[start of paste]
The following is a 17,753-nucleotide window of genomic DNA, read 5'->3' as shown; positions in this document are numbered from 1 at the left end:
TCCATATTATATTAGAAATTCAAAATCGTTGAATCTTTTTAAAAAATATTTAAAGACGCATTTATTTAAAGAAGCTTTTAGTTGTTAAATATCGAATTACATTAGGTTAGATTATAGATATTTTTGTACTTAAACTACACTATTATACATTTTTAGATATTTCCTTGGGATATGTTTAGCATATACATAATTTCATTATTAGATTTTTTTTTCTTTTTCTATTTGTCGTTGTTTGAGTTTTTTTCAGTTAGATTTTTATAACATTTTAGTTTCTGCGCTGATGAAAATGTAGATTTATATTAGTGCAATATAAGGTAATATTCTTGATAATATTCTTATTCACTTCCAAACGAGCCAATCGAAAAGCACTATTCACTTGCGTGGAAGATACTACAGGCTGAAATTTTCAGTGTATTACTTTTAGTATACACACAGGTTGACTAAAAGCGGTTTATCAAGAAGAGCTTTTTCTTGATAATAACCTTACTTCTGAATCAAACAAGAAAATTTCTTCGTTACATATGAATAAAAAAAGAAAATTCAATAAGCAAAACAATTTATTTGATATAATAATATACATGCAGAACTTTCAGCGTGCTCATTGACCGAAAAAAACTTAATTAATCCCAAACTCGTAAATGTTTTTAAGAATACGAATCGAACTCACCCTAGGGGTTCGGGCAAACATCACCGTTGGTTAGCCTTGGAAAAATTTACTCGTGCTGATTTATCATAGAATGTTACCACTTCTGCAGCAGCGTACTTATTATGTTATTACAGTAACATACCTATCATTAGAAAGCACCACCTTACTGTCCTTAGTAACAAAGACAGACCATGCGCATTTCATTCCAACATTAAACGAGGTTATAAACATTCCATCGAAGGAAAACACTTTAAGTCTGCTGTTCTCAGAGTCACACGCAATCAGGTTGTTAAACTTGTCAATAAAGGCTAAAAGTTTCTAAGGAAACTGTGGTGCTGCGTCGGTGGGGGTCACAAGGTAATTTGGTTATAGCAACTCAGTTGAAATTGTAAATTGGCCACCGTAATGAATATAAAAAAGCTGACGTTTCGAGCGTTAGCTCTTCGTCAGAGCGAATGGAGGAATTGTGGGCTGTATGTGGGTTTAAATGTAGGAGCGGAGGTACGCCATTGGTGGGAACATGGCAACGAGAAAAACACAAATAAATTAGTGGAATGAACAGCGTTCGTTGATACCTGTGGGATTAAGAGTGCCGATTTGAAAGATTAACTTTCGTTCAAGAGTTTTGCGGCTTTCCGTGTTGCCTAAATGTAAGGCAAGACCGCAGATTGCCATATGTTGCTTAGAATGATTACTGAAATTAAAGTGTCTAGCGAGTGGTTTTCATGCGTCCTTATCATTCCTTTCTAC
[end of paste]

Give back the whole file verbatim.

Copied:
The following is a 17,753-nucleotide window of genomic DNA, read 5'->3' as shown; positions in this document are numbered from 1 at the left end:
TCCATATTATATTAGAAATTCAAAATCGTTGAATCTTTTTAAAAAATATTTAAAGACGCATTTATTTAAAGAAGCTTTTAGTTGTTAAATATCGAATTACATTAGGTTAGATTATAGATATTTTTGTACTTAAACTACACTATTATACATTTTTAGATATTTCCTTGGGATATGTTTAGCATATACATAATTTCATTATTAGATTTTTTTTTCTTTTTCTATTTGTCGTTGTTTGAGTTTTTTTCAGTTAGATTTTTATAACATTTTAGTTTCTGCGCTGATGAAAATGTAGATTTATATTAGTGCAATATAAGGTAATATTCTTGATAATATTCTTATTCACTTCCAAACGAGCCAATCGAAAAGCACTATTCACTTGCGTGGAAGATACTACAGGCTGAAATTTTCAGTGTATTACTTTTAGTATACACACAGGTTGACTAAAAGCGGTTTATCAAGAAGAGCTTTTTCTTGATAATAACCTTACTTCTGAATCAAACAAGAAAATTTCTTCGTTACATATGAATAAAAAAAGAAAATTCAATAAGCAAAACAATTTATTTGATATAATAATATACATGCAGAACTTTCAGCGTGCTCATTGACCGAAAAAAACTTAATTAATCCCAAACTCGTAAATGTTTTTAAGAATACGAATCGAACTCACCCTAGGGGTTCGGGCAAACATCACCGTTGGTTAGCCTTGGAAAAATTTACTCGTGCTGATTTATCATAGAATGTTACCACTTCTGCAGCAGCGTACTTATTATGTTATTACAGTAACATACCTATCATTAGAAAGCACCACCTTACTGTCCTTAGTAACAAAGACAGACCATGCGCATTTCATTCCAACATTAAACGAGGTTATAAACATTCCATCGAAGGAAAACACTTTAAGTCTGCTGTTCTCAGAGTCACACGCAATCAGGTTGTTAAACTTGTCAATAAAGGCTAAAAGTTTCTAAGGAAACTGTGGTGCTGCGTCGGTGGGGGTCACAAGGTAATTTGGTTATAGCAACTCAGTTGAAATTGTAAATTGGCCACCGTAATGAATATAAAAAAGCTGACGTTTCGAGCGTTAGCTCTTCGTCAGAGCGAATGGAGGAATTGTGGGCTGTATGTGGGTTTAAATGTAGGAGCGGAGGTACGCCATTGGTGGGAACATGGCAACGAGAAAAACACAAATAAATTAGTGGAATGAACAGCGTTCGTTGATACCTGTGGGATTAAGAGTGCCGATTTGAAAGATTAACTTTCGTTCAAGAGTTTTGCGGCTTTCCGTGTTGCCTAAATGTAAGGCAAGACCGCAGATTGCCATATGTTGCTTAGAATGATTACTGAAATTAAAGTGTCTAGCGAGTGGTTTTCATGCGTCCTTATCATTCCTTTCTAC